KOKOMO, Ind. — Alessandra Smith knew as a future nurse, she would care for patients.
What she did not know was that she would also be a researcher.
She and 50 of her Indiana University Kokomo School of Nursing classmates learned more about what they can expect in their careers, attending the Indiana State Nurses Association (ISNA) conference on campus.
“They talked about how part of being a nurse is researching, and applying your research,” she said. “I’d never considered that aspect before. It was cool how some of what the speakers have talked about has tied in directly to what we’ve learned in class. It’s one thing to learn it in a classroom, it’s another to hear people who do this every day talking about it, and their personal experiences.”
The students attended the ISNA conference for their Sophomore Sojourn, which is part of the Kokomo Experience and You (KEY) program. The sojourn provides second year students an opportunity to apply and integrate learning outside the classroom, while building relationships with classmates and faculty. The KEY program includes milestone activities each year, providing incentive for students to progress towards a four-year degree.
Assistant Dean Angela Heckman, who also is ISNA vice president, said conference attendance is experiential learning, an important component of the Sophomore Sojourn.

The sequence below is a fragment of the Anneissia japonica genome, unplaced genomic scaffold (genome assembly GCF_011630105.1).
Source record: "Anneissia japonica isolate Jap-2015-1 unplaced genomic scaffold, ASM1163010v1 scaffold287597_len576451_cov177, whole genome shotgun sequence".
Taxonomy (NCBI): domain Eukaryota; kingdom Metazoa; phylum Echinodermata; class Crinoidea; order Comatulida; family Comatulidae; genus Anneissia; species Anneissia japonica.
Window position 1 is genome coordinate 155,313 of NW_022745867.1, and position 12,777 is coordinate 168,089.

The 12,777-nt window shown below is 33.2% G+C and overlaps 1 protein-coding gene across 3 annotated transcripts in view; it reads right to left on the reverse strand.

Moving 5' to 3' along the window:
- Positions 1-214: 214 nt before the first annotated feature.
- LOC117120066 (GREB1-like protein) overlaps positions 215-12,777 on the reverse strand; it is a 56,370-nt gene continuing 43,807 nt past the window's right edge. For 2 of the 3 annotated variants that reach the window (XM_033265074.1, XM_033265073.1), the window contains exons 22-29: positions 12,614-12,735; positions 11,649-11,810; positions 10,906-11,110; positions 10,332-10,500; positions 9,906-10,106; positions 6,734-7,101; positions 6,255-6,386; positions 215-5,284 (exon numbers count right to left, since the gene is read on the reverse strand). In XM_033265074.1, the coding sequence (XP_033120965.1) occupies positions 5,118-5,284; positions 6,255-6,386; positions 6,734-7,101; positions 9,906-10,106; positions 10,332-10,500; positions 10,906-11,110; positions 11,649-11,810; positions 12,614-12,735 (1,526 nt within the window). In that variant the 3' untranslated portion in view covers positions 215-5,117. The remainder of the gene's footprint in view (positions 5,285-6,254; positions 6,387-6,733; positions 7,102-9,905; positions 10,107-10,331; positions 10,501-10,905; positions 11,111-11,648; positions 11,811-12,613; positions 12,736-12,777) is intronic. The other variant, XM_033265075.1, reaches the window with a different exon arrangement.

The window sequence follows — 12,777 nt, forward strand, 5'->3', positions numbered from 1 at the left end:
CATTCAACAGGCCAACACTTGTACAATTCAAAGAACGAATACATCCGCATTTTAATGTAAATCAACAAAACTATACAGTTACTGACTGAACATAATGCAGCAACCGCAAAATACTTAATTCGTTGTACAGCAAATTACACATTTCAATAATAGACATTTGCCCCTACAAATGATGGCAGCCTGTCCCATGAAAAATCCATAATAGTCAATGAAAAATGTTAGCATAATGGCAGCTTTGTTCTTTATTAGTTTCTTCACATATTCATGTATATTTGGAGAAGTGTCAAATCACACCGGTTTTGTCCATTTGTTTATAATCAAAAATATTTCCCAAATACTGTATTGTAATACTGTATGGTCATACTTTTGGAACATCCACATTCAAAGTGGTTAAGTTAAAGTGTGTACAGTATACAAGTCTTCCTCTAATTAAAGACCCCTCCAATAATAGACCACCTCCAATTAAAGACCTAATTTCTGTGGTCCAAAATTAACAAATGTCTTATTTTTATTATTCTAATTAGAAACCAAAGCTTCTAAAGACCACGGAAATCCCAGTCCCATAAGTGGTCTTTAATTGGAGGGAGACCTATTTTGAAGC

“These students are experiencing what it is like to be a professional, attending a conference and learning new information to improve their skills,” she said. “They are seeing role models of professional behavior, and hearing some of the same things we tell them in the classroom, from nurses currently working in the field. It validates what they are hearing from us.”
Heckman noted that the conference, hosted in the Kelley Student Center, had its highest attendance ever, with 200 nurses and nursing students attending, and a waiting list of more than 100 people.
“It’s a great opportunity to have it here and showcase our campus,” she said.
Dean Linda Wallace was among the speakers, presenting research about improvements to medication safety training for nursing students. She conducted her research in partnership with a Purdue University nursing faculty member, and implemented changes in IU Kokomo’s School of Nursing based on what she learned.
“They see how this research directly impacted their education,” Wallace said. “It’s nice for them to see that our campus is a key player in the state.”
Nursing student Jill Wasmuth was impressed to see one of her faculty members presenting as an expert, and continuing to learn long into her career.
“She incorporated her research into our program, which gives us better opportunities,” the Kokomo resident said. “Dean Wallace is continuing to find new resources. This conference was a neat opportunity to talk to people from around the state.”
Connor Hill was impressed that nurses were talking about their personal experience with what he’s learning in the classroom.
“We listen to these talks, and what we’re learning, they encounter every day. We’re actually going to use this, this is important,” he said.
Indiana University Kokomo serves north central Indiana.